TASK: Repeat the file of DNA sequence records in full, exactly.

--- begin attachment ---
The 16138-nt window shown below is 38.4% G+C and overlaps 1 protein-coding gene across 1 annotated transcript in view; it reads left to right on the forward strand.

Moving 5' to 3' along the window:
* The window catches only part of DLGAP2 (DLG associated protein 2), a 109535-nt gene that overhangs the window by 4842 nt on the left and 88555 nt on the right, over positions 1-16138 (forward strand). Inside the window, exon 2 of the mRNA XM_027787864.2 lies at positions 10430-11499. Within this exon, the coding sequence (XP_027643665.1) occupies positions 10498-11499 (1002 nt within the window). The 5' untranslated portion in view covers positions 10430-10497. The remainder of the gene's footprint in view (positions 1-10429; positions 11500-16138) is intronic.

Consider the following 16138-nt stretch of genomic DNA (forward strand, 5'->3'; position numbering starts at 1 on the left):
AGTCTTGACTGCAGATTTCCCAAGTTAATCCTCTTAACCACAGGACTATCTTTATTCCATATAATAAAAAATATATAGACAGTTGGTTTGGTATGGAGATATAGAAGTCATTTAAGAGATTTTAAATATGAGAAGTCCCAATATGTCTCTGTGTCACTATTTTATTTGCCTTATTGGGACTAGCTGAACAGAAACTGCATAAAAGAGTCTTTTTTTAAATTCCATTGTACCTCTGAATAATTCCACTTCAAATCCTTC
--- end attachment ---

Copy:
The 16138-nt window shown below is 38.4% G+C and overlaps 1 protein-coding gene across 1 annotated transcript in view; it reads left to right on the forward strand.

Moving 5' to 3' along the window:
* The window catches only part of DLGAP2 (DLG associated protein 2), a 109535-nt gene that overhangs the window by 4842 nt on the left and 88555 nt on the right, over positions 1-16138 (forward strand). Inside the window, exon 2 of the mRNA XM_027787864.2 lies at positions 10430-11499. Within this exon, the coding sequence (XP_027643665.1) occupies positions 10498-11499 (1002 nt within the window). The 5' untranslated portion in view covers positions 10430-10497. The remainder of the gene's footprint in view (positions 1-10429; positions 11500-16138) is intronic.

Consider the following 16138-nt stretch of genomic DNA (forward strand, 5'->3'; position numbering starts at 1 on the left):
AGTCTTGACTGCAGATTTCCCAAGTTAATCCTCTTAACCACAGGACTATCTTTATTCCATATAATAAAAAATATATAGACAGTTGGTTTGGTATGGAGATATAGAAGTCATTTAAGAGATTTTAAATATGAGAAGTCCCAATATGTCTCTGTGTCACTATTTTATTTGCCTTATTGGGACTAGCTGAACAGAAACTGCATAAAAGAGTCTTTTTTTAAATTCCATTGTACCTCTGAATAATTCCACTTCAAATCCTTC